Only two people knew that George was probably the funniest little man in the whole world and that he used foul language. Howard Carr knew, and so did Howard’s older brother, Benjamin Dickinson Carr. Benjamin knew because the funniest little man in the whole world lived inside of him, and Howard knew because, except for Ben, he was the only other person that George had ever spoken out loud to. For a long time. For all the years until the year of Benjamin’s sixth grade when the events to be written here happened. Until then, even their mother had not known that when she gave birth to Benjamin, she had given birth to concentric twins.
For me, while one of these events is big, bold and utterly public, the other private and to do with the inner life, the sense of spectacle is the same. Like Welfare State International, Konigsburg sets up a fascinating show, promising a journey into the unknown after which we’ll be changed in some way. With both events, we feel the thrill of dangerous empathy: that with only a twist or two of fate, we could have been that anti-establishment figure about to set light to barrels of gunpowder under the Houses of Parliament. Or the shy teenager who carries around inside him another kind of anti-establishment figure. In both stories, you know that not everyone is going to make it to the finish.
So, I grew up loving both ends of the spectacle scale. I devoured Marvel and DC comics, while at the same time was entranced by the quiet magic of Young Adult novelists like E. L. Konigsburg, M. E. Kerr, Barbara Wersba, Jan Mark and Katherine Paterson. On the one hand, Stan Lee and Jack Kirby were masters of getting more into less; on the other, the new wave of YA novelists were writing short novels that very much got more out of less.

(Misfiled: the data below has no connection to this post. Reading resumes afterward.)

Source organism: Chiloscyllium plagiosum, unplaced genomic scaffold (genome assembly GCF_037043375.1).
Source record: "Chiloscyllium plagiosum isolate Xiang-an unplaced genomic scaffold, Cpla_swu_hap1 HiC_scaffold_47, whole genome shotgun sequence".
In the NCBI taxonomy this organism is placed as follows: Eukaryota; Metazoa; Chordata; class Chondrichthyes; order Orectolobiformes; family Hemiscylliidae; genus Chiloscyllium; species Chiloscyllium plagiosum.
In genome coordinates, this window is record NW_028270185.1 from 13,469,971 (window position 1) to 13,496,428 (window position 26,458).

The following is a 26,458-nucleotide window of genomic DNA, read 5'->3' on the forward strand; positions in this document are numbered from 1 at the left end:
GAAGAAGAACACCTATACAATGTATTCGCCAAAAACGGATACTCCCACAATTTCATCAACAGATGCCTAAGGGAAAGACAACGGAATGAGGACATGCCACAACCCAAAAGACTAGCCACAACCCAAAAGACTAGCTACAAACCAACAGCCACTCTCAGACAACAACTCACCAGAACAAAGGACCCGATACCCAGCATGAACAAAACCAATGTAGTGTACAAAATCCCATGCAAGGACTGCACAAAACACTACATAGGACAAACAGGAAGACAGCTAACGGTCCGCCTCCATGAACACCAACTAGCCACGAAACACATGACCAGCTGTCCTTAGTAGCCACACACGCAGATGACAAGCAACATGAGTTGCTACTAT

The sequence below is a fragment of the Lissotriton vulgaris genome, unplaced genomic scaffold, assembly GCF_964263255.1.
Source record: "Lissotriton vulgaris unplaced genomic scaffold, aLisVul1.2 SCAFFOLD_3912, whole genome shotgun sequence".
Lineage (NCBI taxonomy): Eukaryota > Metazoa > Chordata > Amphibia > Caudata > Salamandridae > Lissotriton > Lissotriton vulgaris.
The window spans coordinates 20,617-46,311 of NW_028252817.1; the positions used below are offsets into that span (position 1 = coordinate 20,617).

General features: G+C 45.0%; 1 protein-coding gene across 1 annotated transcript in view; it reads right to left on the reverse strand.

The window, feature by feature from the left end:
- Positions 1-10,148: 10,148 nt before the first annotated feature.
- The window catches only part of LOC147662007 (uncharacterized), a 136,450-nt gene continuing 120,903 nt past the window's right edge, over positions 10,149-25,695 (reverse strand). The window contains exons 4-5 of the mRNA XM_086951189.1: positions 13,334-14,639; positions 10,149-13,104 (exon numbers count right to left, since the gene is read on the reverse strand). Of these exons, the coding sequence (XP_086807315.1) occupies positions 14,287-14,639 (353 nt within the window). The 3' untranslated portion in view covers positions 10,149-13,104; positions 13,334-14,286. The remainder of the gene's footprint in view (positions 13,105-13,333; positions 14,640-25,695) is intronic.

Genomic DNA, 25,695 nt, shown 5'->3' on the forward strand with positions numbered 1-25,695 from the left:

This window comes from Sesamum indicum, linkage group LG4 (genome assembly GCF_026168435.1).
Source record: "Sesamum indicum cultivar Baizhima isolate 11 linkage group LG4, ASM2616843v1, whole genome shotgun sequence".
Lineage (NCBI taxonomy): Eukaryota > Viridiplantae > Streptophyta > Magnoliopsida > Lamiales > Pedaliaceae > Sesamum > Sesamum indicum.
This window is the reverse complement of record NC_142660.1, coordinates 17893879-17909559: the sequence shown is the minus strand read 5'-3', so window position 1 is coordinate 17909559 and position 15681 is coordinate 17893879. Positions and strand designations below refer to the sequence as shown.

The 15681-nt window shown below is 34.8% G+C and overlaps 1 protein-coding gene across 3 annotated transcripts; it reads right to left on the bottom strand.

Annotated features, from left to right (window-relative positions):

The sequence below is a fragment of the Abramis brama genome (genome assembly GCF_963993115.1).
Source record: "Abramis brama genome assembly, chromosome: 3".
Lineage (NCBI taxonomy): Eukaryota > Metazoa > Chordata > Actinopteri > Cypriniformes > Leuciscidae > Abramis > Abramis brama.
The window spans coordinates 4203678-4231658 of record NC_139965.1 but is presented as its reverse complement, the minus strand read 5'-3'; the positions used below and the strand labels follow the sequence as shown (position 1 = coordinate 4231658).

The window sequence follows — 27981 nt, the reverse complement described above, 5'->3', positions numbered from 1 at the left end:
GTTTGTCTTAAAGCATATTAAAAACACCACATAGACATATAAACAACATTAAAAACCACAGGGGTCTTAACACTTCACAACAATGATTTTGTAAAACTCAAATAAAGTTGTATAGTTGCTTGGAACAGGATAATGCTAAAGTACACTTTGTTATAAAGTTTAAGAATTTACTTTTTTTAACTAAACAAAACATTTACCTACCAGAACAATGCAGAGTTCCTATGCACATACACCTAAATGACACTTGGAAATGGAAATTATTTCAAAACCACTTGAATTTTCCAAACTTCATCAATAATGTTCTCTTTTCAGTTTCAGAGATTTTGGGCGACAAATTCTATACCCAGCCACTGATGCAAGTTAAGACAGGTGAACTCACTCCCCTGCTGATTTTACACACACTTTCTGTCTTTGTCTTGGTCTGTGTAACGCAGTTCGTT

Wherever a story-teller aims on the vast range of the spectacle scale, I believe the issue of quality is the same. What ultimately draws readers in and keeps them there are, for example, great characters they care about, dialogue that’s unexpected, sharp, funny and wise, and, perhaps above all, emotions that the story-teller gets his audience to feel, without realising they’ve even been led there.
So, I always write about what excites me, whether it’s an action romp with Cockney superheroes fighting vampires (and hopefully ridding the world of them for good!) or a character study of a woman with a deep insight into others she chooses to hide and who feels quietly superior; who is ‘seen’ at last by a man with the same gift; who then has to choose whether or not to finally come out and risk her different kind of super-power in the world at large.
Excitement for an author, I believe, comes from challenging himself, and not just settling into a product niche. Can I, for example, make those Cockney superheroes attractive characters with realistic faults, based on the East Enders I grew up with and not the chirpy but rather stupid stereotypes often portrayed in a lot of fiction? Can I make that rather strange, insightful woman not perhaps lovable but at least funny, intelligent and ultimately understandable?
Above all, can I give my readers a fun journey with something to think about as an (optional) bonus?